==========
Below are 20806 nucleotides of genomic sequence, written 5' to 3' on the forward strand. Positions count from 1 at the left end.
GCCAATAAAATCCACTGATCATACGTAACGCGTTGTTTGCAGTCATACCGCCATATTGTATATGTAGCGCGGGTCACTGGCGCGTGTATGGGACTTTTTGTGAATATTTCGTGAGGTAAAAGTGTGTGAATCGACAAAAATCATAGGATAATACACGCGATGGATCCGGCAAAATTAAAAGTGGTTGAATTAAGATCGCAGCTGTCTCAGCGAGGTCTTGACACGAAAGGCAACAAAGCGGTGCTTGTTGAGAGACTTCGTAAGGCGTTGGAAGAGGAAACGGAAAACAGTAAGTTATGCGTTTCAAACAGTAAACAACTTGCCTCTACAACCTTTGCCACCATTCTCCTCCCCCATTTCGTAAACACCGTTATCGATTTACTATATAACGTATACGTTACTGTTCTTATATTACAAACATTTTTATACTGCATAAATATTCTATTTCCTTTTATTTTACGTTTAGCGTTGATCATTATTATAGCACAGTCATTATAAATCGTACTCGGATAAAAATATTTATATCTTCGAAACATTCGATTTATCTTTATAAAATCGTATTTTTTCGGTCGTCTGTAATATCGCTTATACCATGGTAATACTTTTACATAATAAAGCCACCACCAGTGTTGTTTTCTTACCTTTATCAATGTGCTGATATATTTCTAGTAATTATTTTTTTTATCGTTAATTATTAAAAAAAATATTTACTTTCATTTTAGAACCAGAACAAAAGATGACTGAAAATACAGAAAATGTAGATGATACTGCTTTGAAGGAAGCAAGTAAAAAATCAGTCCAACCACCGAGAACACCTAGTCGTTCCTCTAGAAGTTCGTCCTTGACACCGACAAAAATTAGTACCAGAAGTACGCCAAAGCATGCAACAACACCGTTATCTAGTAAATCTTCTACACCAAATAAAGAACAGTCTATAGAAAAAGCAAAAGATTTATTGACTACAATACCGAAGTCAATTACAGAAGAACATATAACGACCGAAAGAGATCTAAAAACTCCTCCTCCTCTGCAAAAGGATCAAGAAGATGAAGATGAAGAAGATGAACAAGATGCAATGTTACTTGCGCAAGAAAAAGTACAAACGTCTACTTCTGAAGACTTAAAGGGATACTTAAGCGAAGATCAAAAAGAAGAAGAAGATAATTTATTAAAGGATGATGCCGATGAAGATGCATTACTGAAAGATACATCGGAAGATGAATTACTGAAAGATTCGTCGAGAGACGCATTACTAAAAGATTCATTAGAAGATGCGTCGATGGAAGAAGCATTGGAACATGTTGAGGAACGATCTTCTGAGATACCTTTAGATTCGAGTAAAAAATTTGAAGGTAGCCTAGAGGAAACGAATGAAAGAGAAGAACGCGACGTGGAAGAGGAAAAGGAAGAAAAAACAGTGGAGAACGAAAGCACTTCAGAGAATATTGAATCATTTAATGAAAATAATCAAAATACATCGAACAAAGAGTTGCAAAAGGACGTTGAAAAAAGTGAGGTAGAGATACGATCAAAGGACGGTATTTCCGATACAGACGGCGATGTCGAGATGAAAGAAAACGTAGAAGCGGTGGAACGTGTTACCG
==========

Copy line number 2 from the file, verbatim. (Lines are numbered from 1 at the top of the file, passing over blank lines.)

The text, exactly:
GCCAATAAAATCCACTGATCATACGTAACGCGTTGTTTGCAGTCATACCGCCATATTGTATATGTAGCGCGGGTCACTGGCGCGTGTATGGGACTTTTTGTGAATATTTCGTGAGGTAAAAGTGTGTGAATCGACAAAAATCATAGGATAATACACGCGATGGATCCGGCAAAATTAAAAGTGGTTGAATTAAGATCGCAGCTGTCTCAGCGAGGTCTTGACACGAAAGGCAACAAAGCGGTGCTTGTTGAGAGACTTCGTAAGGCGTTGGAAGAGGAAACGGAAAACAGTAAGTTATGCGTTTCAAACAGTAAACAACTTGCCTCTACAACCTTTGCCACCATTCTCCTCCCCCATTTCGTAAACACCGTTATCGATTTACTATATAACGTATACGTTACTGTTCTTATATTACAAACATTTTTATACTGCATAAATATTCTATTTCCTTTTATTTTACGTTTAGCGTTGATCATTATTATAGCACAGTCATTATAAATCGTACTCGGATAAAAATATTTATATCTTCGAAACATTCGATTTATCTTTATAAAATCGTATTTTTTCGGTCGTCTGTAATATCGCTTATACCATGGTAATACTTTTACATAATAAAGCCACCACCAGTGTTGTTTTCTTACCTTTATCAATGTGCTGATATATTTCTAGTAATTATTTTTTTTATCGTTAATTATTAAAAAAAATATTTACTTTCATTTTAGAACCAGAACAAAAGATGACTGAAAATACAGAAAATGTAGATGATACTGCTTTGAAGGAAGCAAGTAAAAAATCAGTCCAACCACCGAGAACACCTAGTCGTTCCTCTAGAAGTTCGTCCTTGACACCGACAAAAATTAGTACCAGAAGTACGCCAAAGCATGCAACAACACCGTTATCTAGTAAATCTTCTACACCAAATAAAGAACAGTCTATAGAAAAAGCAAAAGATTTATTGACTACAATACCGAAGTCAATTACAGAAGAACATATAACGACCGAAAGAGATCTAAAAACTCCTCCTCCTCTGCAAAAGGATCAAGAAGATGAAGATGAAGAAGATGAACAAGATGCAATGTTACTTGCGCAAGAAAAAGTACAAACGTCTACTTCTGAAGACTTAAAGGGATACTTAAGCGAAGATCAAAAAGAAGAAGAAGATAATTTATTAAAGGATGATGCCGATGAAGATGCATTACTGAAAGATACATCGGAAGATGAATTACTGAAAGATTCGTCGAGAGACGCATTACTAAAAGATTCATTAGAAGATGCGTCGATGGAAGAAGCATTGGAACATGTTGAGGAACGATCTTCTGAGATACCTTTAGATTCGAGTAAAAAATTTGAAGGTAGCCTAGAGGAAACGAATGAAAGAGAAGAACGCGACGTGGAAGAGGAAAAGGAAGAAAAAACAGTGGAGAACGAAAGCACTTCAGAGAATATTGAATCATTTAATGAAAATAATCAAAATACATCGAACAAAGAGTTGCAAAAGGACGTTGAAAAAAGTGAGGTAGAGATACGATCAAAGGACGGTATTTCCGATACAGACGGCGATGTCGAGATGAAAGAAAACGTAGAAGCGGTGGAACGTGTTACCG